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The New Ufologist is different. Launched in the summer of 1994 by a group of concerned investigators it has three key aims in mind. Firstly, to produce something that reflects serious Ufology which can update objective scientific theories, without descending into pure scepticism. Plus a medium for the most important new case histories presented in depth. This without rejecting any hypothesis, but also without the need to pander to sensationalism to sell copies. It will be sensible, progressive Ufology.
Also it is free of all group structures. Although positive contributions from any organisation will be accepted, the New Ufologist has no ties with any group. Instead it will be compiled by - and for - the UFO movement, primarily in Britain, with invited contributions from Europe and the rest of the world. At open meetings all readers will be offered a say in determining the format of the next issue. This will be a truly democratic outlet.
Finally, the publication will be non-profit making. It has no members to please and no officers expenses. All income beyond that to produce and distribute the magazine will form a central research and investigation fund. Anyone can submit ideas for a research project or more work on a significant case under investigation. At the regular open gatherings you will be able to allot grants from the fund to support the best of the suggested proposals.
In other words, without creating a new group, the New Ufologist will provide a focus for your case studies and research results. It also plans to create a repository of case files, where all can share the data provided.
I think it went the way that it did because by that time (the late 90s) UFO magazines were just not viable like they used to be and the net was really starting to be the source most used for contact and information. Also UFO groups in the traditional sense were disappearing. And various of the main folks within UFO circles in the UK that had worked on NUFON, UFOIN, New UFOlogist etc had decided that they had reached an impasse insofar as expecting any breakthroughs to appear. Many of them had become increasingly of a null hypothesis perspective as well. So for many reasons the UFO network that existed in Britain in the 70s - 90s ended with the Millennium and a new looser system replaced it. The problem always was that the most die hard UFO enthusiasts believed in the least credible things and so any publication trying to eschew the wilder shores of UFOlogy was going to be the first to become an endangered species.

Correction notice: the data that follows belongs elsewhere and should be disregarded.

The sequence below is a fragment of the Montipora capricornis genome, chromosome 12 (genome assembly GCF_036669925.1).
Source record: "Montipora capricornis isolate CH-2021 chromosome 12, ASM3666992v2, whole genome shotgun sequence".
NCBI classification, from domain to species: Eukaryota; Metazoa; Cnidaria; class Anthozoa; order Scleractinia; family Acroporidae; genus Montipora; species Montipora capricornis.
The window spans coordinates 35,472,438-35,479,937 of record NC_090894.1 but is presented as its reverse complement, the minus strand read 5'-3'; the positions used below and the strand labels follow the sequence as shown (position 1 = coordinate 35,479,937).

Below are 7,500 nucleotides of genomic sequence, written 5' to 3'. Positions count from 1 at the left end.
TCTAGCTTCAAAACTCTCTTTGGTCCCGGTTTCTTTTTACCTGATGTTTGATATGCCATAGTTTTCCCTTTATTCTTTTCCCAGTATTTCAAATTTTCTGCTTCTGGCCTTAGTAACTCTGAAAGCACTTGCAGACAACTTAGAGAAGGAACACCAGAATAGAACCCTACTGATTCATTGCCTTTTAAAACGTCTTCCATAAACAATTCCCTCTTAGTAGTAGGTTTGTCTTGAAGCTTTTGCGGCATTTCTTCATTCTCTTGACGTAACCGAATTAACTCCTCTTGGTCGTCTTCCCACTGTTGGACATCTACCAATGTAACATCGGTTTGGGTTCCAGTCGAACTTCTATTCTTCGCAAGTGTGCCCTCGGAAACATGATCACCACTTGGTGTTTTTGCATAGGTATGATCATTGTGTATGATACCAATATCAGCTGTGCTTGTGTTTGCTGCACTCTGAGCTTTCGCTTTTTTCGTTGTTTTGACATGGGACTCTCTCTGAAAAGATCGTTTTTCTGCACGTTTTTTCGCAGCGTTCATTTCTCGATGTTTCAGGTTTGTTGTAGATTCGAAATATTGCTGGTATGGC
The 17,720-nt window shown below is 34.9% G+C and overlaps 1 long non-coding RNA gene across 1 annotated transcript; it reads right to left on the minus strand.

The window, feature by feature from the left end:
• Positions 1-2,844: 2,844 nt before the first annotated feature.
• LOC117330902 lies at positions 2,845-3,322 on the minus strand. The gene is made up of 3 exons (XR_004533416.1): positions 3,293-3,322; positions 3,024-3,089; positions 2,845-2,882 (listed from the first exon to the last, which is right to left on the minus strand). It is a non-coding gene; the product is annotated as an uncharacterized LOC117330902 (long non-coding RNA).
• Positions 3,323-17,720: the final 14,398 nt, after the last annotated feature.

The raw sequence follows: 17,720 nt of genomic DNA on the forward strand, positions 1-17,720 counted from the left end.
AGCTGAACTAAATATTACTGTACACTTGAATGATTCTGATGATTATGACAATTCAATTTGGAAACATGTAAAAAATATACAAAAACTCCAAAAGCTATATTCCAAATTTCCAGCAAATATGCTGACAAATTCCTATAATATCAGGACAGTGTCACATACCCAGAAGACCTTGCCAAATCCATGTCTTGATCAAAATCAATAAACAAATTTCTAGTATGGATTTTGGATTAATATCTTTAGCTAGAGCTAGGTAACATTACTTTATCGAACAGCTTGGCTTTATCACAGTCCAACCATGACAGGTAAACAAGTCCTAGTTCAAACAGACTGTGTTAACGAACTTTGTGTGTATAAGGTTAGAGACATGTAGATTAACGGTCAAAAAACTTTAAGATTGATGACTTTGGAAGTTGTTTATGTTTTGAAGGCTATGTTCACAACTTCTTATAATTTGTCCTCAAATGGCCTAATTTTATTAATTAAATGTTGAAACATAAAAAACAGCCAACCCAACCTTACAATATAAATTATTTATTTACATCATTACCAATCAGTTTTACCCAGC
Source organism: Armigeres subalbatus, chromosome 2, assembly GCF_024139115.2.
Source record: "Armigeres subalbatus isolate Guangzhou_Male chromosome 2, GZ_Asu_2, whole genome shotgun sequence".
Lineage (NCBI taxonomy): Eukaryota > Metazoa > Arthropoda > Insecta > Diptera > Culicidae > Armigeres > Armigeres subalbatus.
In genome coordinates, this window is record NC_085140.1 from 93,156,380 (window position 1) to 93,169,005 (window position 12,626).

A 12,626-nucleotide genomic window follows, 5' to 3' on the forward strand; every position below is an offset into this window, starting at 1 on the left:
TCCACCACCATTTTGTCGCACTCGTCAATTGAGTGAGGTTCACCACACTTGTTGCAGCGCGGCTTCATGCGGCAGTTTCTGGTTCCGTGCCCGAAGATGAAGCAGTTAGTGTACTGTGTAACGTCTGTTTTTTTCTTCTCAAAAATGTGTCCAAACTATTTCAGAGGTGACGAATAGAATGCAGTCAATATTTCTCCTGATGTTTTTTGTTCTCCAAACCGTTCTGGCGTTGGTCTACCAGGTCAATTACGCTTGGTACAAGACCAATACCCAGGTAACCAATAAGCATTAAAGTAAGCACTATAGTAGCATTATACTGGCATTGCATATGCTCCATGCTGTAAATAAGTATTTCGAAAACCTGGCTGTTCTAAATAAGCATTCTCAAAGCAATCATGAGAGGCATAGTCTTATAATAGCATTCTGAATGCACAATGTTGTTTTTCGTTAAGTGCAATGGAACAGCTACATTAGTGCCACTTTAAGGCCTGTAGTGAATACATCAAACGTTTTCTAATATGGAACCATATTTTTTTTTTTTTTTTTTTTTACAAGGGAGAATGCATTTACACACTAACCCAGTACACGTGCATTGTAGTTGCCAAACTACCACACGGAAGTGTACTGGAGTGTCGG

The publication unfortunately folded after just 6 issues. Jenny Randles took the time today to provide me with the following comments:
I think it went the way that it did because by that time (the late 90s) UFO magazines were just not viable like they used to be and the net was really starting to be the source most used for contact and information.......
originally posted by: KellyPrettyBear
a reply to: mirageman
originally posted by: ch1n1t0
I can't help but ask (interestingly enough, I was thinking in the same lines a bit earlier today) - how do you find the will to keep going after the UFO enigma, and do it in such a concise professional manner?
Maybe the truth is out there but it isn't the truth a lot of people thought it was and they've lost interest?
originally posted by: mirageman
a reply to: 111DPKING111
Yes. Hangar One is an entertaining show but they don't seem to exercise any in depth analysis of the cases.
Is it lack of funding though? Surely this show has made them a fair wedge as it's shown in a large number of territories (especially the wealthier ones).
I get the impression that MUFON has gone the way of many favourite 'UFO researchers' and simply decided to join the UFO Infotainment business.